X

Sign up for Equitymaster's free daily newsletter, The 5 Minute WrapUp and get access to our latest Multibagger guide (2019 Edition) on picking money-making stocks.

This is an entirely free service. No payments are to be made.


Download Now Subscribe to our free daily e-letter, The 5 Minute WrapUp and get this complimentary report.
We hate spam as much as you do. Check out our Privacy Policy and Terms Of Use.
Dividends, payout ratios and their importance - Views on News from Equitymaster

Helping You Build Wealth With Honest Research
Since 1996. Try Now

  • MyStocks

MEMBER'S LOGINX

     
Login Failure
   
     
   
     
 
 
 
(Please do not use this option on a public machine)
 
     
 
 
 
  Sign Up | Forgot Password?  

Dividends, payout ratios and their importance

Jun 19, 2009

In the previous article of this series, we had discussed about items that are found at the bottom of the profit and loss account - taxes, net profits and appropriation. In this article, we shall discuss about dividends and its impact on investors. There are two ways in which an investor can profit from his investment in stocks. One, through stock price appreciation, which we know can remain depressed for a long duration even if the fundamentals of the underlying company are strong enough. Another way to profit from an investment in a stock is through dividends.

Dividends, unlike stock prices, do not depend on the whims and the fancies of the investor community at large. If the business is performing well and generating cash in excess of what is required for growth, dividends are paid out irrespective of the stock price movement.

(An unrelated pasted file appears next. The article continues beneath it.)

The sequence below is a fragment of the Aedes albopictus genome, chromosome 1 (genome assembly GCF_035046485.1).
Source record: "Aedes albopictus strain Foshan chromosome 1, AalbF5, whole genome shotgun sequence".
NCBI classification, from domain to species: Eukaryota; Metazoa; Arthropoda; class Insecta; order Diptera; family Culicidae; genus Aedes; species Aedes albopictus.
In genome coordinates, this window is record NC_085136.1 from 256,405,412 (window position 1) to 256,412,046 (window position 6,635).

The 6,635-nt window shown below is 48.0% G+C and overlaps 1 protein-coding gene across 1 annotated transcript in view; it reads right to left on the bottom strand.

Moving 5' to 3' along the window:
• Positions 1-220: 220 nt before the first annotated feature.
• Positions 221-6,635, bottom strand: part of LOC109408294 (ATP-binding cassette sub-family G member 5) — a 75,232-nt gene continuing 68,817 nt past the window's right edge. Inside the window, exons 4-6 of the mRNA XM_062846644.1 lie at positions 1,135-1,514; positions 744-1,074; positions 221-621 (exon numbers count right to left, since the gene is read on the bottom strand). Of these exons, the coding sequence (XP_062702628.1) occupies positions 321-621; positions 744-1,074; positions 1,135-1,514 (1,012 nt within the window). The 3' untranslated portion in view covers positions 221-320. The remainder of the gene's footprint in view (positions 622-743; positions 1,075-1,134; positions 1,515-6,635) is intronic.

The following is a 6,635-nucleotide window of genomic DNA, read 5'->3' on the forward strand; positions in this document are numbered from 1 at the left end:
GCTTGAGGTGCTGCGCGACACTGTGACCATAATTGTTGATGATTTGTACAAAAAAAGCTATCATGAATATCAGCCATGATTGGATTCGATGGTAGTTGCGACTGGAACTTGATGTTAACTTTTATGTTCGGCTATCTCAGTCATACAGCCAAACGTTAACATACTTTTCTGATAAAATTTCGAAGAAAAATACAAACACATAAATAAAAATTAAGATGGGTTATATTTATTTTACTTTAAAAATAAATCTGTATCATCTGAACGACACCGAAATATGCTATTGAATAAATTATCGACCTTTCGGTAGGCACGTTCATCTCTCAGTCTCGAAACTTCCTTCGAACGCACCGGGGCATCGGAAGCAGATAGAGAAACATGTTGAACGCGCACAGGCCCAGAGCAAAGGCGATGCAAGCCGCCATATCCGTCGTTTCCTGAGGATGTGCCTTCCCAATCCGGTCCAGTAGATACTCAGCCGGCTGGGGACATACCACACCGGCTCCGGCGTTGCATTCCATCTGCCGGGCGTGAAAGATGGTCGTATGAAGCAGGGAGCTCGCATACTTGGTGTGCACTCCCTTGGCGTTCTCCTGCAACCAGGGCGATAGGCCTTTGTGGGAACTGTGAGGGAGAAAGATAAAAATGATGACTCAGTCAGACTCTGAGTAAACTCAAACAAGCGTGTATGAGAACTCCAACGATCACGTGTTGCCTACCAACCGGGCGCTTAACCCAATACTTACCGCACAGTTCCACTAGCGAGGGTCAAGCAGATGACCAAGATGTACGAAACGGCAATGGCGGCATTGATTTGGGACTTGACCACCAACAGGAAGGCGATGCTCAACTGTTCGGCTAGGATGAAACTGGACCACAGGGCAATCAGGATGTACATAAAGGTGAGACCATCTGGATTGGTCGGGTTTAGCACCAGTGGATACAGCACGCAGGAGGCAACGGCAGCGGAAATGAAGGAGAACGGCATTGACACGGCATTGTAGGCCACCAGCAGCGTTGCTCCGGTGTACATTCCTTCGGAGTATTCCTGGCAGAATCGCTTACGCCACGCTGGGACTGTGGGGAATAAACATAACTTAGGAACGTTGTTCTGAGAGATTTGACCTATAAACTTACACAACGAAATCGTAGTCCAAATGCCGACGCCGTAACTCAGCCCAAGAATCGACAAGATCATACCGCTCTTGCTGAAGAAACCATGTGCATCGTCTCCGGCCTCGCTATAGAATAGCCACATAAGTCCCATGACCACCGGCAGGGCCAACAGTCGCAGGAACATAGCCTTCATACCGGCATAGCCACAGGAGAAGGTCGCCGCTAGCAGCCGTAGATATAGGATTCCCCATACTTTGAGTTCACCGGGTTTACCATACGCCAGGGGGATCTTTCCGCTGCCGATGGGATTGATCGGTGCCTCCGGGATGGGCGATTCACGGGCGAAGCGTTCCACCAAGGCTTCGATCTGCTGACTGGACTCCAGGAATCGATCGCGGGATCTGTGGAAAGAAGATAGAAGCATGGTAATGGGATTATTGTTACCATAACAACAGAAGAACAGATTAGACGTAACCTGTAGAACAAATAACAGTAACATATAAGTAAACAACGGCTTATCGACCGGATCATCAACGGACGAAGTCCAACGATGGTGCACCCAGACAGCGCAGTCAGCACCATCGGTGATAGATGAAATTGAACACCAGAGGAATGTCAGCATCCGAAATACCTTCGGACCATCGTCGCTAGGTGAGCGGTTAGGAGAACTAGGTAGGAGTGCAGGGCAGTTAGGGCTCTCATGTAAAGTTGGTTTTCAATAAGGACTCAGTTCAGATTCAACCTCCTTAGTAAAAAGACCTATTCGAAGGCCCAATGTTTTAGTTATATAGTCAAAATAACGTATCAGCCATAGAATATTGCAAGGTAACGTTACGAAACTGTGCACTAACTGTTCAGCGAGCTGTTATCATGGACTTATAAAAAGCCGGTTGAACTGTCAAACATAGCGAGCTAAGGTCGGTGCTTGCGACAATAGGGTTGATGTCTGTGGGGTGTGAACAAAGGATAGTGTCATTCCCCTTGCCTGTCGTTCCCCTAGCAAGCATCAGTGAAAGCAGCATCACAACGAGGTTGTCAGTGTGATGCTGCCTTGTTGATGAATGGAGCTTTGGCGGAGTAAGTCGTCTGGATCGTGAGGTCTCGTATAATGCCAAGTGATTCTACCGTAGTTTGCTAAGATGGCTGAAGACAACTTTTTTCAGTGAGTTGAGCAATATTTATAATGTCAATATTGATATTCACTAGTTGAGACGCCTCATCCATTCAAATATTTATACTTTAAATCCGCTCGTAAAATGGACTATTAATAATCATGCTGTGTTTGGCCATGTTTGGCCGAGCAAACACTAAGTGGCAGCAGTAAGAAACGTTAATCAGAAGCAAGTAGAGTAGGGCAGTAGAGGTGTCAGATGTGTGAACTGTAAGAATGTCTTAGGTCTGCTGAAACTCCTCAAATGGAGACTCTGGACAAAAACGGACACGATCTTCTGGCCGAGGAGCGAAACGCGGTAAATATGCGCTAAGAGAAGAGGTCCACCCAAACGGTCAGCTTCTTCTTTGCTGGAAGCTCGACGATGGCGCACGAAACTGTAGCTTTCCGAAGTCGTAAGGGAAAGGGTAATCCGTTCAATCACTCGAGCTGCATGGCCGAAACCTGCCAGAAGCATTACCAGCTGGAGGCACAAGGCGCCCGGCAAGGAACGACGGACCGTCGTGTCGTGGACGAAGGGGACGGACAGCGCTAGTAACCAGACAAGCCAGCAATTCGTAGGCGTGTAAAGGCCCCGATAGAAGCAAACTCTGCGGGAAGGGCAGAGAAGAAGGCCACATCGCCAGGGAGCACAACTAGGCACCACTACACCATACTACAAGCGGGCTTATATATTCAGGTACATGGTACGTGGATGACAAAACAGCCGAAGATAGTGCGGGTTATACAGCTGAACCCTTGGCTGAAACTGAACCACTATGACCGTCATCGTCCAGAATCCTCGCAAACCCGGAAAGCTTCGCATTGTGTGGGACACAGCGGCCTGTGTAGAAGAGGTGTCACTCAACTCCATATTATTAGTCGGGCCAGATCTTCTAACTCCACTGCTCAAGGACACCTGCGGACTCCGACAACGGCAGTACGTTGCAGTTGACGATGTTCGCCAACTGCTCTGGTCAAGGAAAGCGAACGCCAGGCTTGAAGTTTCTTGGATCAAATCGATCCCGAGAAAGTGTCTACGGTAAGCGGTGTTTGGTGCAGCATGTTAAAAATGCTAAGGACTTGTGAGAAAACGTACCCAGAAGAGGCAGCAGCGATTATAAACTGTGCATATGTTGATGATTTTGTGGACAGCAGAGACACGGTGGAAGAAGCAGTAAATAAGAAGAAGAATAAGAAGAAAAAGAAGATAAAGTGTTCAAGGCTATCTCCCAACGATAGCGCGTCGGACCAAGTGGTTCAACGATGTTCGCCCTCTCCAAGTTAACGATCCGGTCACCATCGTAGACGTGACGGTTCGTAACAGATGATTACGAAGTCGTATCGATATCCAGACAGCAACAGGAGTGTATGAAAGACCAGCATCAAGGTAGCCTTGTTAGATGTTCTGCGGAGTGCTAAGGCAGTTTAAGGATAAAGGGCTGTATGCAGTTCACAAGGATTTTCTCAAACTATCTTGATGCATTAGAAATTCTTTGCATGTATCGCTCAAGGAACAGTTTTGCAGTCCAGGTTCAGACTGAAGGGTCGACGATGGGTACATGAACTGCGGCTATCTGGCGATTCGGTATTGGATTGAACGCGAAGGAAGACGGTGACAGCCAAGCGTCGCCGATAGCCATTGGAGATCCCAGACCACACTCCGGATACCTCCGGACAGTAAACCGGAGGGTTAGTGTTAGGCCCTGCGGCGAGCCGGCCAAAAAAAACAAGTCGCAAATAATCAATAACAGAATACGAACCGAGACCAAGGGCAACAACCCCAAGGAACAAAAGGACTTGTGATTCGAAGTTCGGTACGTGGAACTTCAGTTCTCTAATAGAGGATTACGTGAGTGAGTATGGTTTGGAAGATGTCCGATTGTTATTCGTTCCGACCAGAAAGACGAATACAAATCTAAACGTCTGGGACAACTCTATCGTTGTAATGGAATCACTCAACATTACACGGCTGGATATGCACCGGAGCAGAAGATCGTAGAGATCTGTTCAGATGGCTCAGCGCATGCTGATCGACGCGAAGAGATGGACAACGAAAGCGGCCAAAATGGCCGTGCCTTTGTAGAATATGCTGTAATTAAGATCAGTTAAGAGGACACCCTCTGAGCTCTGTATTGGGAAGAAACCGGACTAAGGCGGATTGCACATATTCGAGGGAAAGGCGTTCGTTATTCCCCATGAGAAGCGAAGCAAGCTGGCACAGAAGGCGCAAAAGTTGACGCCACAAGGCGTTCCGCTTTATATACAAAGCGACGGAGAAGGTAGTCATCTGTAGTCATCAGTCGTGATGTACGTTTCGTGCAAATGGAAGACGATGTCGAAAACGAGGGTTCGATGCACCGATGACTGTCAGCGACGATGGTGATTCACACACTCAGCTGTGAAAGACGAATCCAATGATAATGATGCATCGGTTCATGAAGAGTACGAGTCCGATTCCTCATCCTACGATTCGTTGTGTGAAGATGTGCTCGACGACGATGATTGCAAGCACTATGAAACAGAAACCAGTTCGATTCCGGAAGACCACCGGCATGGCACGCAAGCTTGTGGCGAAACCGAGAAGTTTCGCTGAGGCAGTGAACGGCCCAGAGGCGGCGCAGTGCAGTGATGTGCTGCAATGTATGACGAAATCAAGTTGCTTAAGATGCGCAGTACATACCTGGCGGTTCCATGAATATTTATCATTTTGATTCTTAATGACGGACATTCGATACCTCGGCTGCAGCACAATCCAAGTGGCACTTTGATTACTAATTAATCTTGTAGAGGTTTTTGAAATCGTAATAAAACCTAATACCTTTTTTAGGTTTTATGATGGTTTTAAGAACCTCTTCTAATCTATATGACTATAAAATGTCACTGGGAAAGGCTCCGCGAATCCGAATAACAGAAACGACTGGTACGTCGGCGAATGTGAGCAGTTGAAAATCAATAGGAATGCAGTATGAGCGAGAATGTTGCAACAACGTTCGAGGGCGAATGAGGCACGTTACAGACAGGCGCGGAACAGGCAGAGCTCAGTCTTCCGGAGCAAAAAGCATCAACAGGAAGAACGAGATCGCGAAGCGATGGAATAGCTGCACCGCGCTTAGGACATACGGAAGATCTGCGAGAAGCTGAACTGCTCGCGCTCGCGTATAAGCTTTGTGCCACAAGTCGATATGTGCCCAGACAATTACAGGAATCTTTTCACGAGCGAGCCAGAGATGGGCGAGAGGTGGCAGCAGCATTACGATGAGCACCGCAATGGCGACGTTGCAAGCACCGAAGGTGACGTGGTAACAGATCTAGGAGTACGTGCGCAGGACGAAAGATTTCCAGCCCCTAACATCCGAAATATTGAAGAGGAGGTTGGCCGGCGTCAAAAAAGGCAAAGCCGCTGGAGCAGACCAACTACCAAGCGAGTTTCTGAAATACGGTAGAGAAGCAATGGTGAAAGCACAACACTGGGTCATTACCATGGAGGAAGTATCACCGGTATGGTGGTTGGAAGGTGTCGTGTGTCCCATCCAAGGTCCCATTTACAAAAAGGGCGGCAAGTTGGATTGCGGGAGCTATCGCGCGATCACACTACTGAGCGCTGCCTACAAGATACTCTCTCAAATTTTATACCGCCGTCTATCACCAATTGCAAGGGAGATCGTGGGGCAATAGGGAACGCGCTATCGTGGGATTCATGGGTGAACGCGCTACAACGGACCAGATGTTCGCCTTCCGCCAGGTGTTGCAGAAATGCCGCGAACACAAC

As mentioned in the earlier article, a company can do two things with the profits that it earns. It can either invest it back into the company (into reserves and surplus) and/or pay out the amount as dividend. As such, dividend payout depends a lot on the cash (after meeting its capital expenditure and working capital requirements) a company generates during a year.

It quite often happens that many companies will not need to reinvest much into the business (in spite of having high return on investments), purely because they don't see the need for it. A classic example would be of companies from the FMCG sector. The FMCG sector is a slow yet steady growing industry. Most of the companies garner high return on their investments in this sector. But yet they choose to pay out huge dividends due to the sector's slow growing nature as capex requirements are on the lower side.

Now if we compare this to say a fast growing industry such as telecom, the situation is quite different. We shall explain this with the help of an example. Telecom major, Bharti Airtel recently announced its maiden dividend of Rs 2 per share. It may be noted that this was after being listed for seven years. The reason for not paying dividends all these years, as attributed by its management, was the huge capital expenditure programme to spread its wings across the entire country.

So, what has made the company announce a dividend this time around? Crossing the peak capex requirement, the management has indicated.

Do all dividend paying companies make a good investment?
The answer is understandably no. This is where the aspect of 'dividend yield' comes into picture. Dividend yield is calculated by dividing the amount paid out as dividend within a year by the company's share price. An example will help in understanding this better.